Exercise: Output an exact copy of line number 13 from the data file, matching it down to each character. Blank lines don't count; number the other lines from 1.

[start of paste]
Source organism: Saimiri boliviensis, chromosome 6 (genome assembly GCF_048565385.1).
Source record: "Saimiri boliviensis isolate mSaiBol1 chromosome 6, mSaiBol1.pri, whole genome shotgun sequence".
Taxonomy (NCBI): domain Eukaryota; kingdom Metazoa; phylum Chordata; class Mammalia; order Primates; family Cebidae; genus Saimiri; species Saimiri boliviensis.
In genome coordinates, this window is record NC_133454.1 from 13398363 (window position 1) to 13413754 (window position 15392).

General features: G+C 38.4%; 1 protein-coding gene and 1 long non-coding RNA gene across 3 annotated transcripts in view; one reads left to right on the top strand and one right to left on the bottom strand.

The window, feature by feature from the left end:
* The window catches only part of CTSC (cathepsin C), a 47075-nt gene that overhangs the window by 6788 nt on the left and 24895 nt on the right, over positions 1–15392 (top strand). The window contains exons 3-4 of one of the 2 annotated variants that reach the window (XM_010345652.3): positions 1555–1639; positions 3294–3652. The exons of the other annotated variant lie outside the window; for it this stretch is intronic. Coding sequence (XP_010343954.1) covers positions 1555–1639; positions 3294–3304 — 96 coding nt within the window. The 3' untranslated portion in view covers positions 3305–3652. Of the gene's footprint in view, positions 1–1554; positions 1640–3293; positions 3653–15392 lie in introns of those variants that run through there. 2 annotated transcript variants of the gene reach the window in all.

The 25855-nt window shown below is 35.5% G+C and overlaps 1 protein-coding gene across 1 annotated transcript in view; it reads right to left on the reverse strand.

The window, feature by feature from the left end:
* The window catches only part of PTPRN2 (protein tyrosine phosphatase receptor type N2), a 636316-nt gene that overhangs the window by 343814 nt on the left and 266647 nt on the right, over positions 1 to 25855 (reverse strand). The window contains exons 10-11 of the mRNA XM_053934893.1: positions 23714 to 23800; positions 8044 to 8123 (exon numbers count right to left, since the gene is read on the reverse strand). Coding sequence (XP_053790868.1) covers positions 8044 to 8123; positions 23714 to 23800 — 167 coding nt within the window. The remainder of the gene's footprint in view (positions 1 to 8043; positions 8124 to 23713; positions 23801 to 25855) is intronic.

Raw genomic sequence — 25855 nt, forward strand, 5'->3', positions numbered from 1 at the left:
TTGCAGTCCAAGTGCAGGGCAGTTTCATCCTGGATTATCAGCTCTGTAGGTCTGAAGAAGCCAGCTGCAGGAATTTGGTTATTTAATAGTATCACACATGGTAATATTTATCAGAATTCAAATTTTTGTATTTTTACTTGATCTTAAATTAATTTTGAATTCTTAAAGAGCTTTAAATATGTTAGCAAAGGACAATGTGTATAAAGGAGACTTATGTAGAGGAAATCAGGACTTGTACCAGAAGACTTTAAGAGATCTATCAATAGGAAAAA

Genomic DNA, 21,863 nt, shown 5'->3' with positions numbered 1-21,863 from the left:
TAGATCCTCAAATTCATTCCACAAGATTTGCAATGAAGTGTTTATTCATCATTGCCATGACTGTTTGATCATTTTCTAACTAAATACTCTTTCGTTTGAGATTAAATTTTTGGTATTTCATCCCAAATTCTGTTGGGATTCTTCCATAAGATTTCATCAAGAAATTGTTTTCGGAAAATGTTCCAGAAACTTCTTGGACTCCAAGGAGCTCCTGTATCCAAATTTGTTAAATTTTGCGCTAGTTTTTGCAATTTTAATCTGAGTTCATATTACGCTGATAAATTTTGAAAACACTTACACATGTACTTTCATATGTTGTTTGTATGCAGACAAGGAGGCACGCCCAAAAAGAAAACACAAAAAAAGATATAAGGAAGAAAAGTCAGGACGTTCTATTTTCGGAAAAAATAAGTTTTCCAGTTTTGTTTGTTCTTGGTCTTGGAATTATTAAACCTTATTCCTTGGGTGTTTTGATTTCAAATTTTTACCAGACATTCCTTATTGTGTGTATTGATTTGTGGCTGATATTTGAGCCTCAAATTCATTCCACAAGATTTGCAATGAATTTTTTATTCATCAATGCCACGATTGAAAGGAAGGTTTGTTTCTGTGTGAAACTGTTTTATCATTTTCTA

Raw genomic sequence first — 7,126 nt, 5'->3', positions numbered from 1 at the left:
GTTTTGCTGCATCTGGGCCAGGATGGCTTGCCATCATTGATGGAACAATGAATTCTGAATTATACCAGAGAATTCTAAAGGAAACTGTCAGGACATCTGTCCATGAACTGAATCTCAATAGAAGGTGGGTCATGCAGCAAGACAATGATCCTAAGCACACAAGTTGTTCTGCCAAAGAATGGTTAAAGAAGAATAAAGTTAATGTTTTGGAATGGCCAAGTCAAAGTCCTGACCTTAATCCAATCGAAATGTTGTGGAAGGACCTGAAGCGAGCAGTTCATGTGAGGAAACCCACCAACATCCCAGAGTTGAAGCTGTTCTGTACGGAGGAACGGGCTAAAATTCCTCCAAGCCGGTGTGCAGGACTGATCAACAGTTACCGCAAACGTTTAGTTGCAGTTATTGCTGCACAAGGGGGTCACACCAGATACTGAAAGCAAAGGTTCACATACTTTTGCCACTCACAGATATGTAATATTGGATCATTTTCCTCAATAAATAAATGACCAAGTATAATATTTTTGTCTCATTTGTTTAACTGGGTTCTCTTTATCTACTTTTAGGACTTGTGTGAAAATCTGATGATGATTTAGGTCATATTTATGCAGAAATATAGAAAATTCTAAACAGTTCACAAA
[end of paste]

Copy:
Genomic DNA, 21,863 nt, shown 5'->3' with positions numbered 1-21,863 from the left: